Reviewed by Uncle Creepy
Starring Crispin Glover, Bijou Phillips, Kip Pardue, Jeffrey Combs, Brad Dourif, The Suicide Girls
Directed by Jeremy Kasten
Distributed by Dimension Extreme
While growing up loving the horror genre, there were times when I’d seek out films based upon their titles alone. Herschell Gordon Lewis flicks were at the top of that list — Blood Feast, Color Me Blood Red, 2000 Maniacs, and of course The Wizard of Gore were damned near irresistible if only because of their off-kilter namesakes. Though not the best movies out there, H.G.’s balls-out filmmaking style lends an ample amount of ghoulish charm to them, so much so that here we are decades later, and more and more of these vintage splatterfests are getting the remake treatment. Such is the case with Jeremy Kasten’s take on The Wizard of Gore.
Montag the Magician (a perfectly cast Glover) is selling out shows amidst L.A.’s seedy underworld night after night. He has found his success because he’s not your ordinary card trick shilling illusionist. You see, he preys upon his audience’s love for the darker side of life, opting to pull entrails out of stomachs instead of rabbits out of hats. As his popularity grows, his crazed demeanor and outrageous tricks catch the attention of an underground reporter (Pardue) who becomes captivated by Montag’s special brand of blood soaked mayhem. Especially when all of his volunteers keep turning up dead, killed exactly as they were during the show. Can our hero solve this mystery before those he cares about end up on the wrong side of the Saw a Person in Half trick?
For a remake to be successful, it has to bring something new to the table, not just rehash past events. You simply cannot outdo a film that has already become a classic. Even bizarro flicks like this. You have to build upon them. Take the audience in a new direction while still paying a loving homage to the source material. It’s a pretty scary tightrope to have to walk, but thankfully that is exactly what director Jeremy Kasten has done with this film. In place of the campiness of the original, what we have here is an acid trip of uber-violent proportions. One that is riddled with ambiguity, dark satire, over-the-top performances (Dourif and Combs are in rare form), and grue by the gallon hurled at you at a near relentless pace. If Jim Morrison had lived to be a director, this would have been his type of movie — sex, death, blood, and drugs, baby. It’s pretty fuckin’ nuts, and I applaud it for its overall insanity.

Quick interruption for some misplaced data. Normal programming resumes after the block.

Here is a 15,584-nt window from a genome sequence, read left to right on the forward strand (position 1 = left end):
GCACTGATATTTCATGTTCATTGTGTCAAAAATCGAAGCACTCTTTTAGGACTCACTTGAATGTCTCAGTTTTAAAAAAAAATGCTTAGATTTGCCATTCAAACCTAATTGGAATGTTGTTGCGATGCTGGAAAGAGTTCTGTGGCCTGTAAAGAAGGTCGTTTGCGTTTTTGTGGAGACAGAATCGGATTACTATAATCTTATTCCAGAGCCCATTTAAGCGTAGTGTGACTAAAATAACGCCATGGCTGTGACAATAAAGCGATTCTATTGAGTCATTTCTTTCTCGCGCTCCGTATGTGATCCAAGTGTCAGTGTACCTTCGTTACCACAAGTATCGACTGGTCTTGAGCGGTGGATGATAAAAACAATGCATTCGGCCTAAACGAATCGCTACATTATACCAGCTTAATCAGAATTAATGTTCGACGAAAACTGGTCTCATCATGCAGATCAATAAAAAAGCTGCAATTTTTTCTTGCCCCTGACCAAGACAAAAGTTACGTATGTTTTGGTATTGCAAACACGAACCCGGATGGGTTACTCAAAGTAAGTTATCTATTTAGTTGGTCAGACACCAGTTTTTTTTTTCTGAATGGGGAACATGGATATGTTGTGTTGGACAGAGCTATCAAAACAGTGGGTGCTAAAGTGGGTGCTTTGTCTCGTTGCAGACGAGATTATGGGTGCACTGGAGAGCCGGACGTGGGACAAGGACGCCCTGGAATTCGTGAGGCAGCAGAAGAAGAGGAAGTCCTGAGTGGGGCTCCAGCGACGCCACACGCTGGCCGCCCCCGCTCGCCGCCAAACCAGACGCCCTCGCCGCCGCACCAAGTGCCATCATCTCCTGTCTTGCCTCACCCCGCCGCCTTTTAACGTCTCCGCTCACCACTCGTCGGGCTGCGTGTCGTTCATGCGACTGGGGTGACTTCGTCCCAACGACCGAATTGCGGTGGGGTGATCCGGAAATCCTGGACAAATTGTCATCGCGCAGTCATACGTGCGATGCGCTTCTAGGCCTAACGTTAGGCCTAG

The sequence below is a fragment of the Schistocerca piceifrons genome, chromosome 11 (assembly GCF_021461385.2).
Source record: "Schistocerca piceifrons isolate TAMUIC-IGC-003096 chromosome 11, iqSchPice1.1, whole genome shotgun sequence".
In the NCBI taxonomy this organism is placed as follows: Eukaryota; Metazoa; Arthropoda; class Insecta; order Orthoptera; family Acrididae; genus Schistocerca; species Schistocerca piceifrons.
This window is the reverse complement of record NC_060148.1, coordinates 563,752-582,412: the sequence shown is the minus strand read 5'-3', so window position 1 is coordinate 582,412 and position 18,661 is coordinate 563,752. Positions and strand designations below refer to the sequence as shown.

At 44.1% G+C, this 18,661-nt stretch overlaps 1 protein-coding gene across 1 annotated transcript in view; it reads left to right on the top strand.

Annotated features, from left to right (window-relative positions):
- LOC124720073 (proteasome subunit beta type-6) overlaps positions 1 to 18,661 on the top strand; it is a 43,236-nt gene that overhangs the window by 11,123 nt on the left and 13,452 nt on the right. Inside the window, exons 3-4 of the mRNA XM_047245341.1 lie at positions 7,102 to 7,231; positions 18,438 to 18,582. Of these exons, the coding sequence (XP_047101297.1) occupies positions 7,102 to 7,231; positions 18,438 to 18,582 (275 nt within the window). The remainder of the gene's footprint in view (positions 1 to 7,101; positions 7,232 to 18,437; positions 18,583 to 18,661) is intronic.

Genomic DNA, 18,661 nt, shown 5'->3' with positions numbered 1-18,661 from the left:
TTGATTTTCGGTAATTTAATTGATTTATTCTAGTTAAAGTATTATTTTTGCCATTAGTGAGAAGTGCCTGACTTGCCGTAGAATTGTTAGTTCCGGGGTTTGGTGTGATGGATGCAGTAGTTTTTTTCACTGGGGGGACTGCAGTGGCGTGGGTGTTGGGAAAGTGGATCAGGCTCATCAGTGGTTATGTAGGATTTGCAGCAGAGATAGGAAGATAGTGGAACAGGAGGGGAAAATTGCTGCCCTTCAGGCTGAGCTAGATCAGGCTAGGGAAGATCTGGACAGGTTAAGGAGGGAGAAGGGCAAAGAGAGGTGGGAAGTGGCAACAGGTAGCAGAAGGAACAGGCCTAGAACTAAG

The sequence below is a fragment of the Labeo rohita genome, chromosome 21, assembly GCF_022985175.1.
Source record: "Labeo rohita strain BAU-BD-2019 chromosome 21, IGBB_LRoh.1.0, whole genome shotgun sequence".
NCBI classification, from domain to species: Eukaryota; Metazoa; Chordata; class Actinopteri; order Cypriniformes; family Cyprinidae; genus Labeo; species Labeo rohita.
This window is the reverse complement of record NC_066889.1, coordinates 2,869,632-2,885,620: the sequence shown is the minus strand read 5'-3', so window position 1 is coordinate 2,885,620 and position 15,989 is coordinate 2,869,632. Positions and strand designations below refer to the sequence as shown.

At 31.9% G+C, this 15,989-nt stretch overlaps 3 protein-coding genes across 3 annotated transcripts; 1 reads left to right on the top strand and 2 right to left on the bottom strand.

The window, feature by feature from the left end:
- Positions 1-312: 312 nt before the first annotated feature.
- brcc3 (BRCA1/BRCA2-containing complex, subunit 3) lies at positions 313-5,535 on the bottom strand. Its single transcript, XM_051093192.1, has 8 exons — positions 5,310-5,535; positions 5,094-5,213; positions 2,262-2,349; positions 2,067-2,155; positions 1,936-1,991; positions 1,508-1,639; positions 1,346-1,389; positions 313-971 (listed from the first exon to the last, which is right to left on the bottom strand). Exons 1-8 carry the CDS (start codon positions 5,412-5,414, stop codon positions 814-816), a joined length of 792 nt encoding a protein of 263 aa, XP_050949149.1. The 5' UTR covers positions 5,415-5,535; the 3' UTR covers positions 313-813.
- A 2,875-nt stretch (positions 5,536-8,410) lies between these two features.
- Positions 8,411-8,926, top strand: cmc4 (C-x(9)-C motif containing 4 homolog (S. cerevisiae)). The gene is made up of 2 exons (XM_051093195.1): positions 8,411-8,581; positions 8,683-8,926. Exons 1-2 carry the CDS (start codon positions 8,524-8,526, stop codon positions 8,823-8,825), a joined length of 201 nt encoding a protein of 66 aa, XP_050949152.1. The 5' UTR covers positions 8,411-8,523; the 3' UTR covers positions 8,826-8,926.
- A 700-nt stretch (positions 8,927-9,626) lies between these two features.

Of special mention here is Crispin Glover. This is a Glover fan’s dream. You just can’t take your eyes off him (or his huge overstuffed codpiece) when he’s on screen. In this role he oozes perversion and gives audiences every single creepy thing that we could possibly want from him. Despite everything that goes on, there’s no denying this is his film.
Yet, for all the praise I can lavish, there are some areas that needed a bit more cooking in the old brazen bull oven. The story at times becomes a bit too muddled, borderlining its way into near incoherency; some of the bit players’ acting gets a bit sketchy; and I’m sorry to say there are a couple of moments when CGI enhancements muck up the otherwise solid physical effects. Still, nothing gets derailed for long, and none of these shortcomings should stop you from enjoying an otherwise wonderfully sleazy experience.
Even the DVD is packing. Things kick off with a truly lively and entertaining commentary with director/editor/producer Jeremy Kasten, writer Zach Chassler, producer Dan Griffiths, cinematographer/producer Christopher Duddy, and assistant editor/associate producer Maxx Gillman. The only negative here is that given the amount of people present, sometimes you’ll lose track of who’s saying what. From there we get three making-of featurettes: The Making-of The Wizard of Gore, Behind the Curtain: A Look at the F/X of The Wizard of Gore, andFrom Volunteer to Victim: The Suicide Girls in The Wizard of Gore. Each one runs around thirteen to twenty-five minutes each, and though they sound self-explanatory, I can assure you there’s nothing cookie-cutter about them. Honestly, they are each a blast, brimming with energy, and not once did I feel the urge to fast forward. These behind-the-scenes looks are really, really good stuff.
Next up we have eight deleted scenes including a verbatim new take on the ending of the original Wizard of Gore that clock in at about the half an hour mark, four storyboard sequences, and ten still galleries. Never mind Blood Red; color me Satisfied.
While this remake is certainly not for everyone (fans of the original expecting an updated but just as silly take on the material will find themselves on the disappointed side of the fence), but if you’re in the proper frame of mind and looking to dig on a really dark and at times disturbing trip, then step right up. Montag is waiting, the crowd is lusting, and this is one trick I’d like to see turned over and over again.
4 out of 5
4 1/2 out of 5
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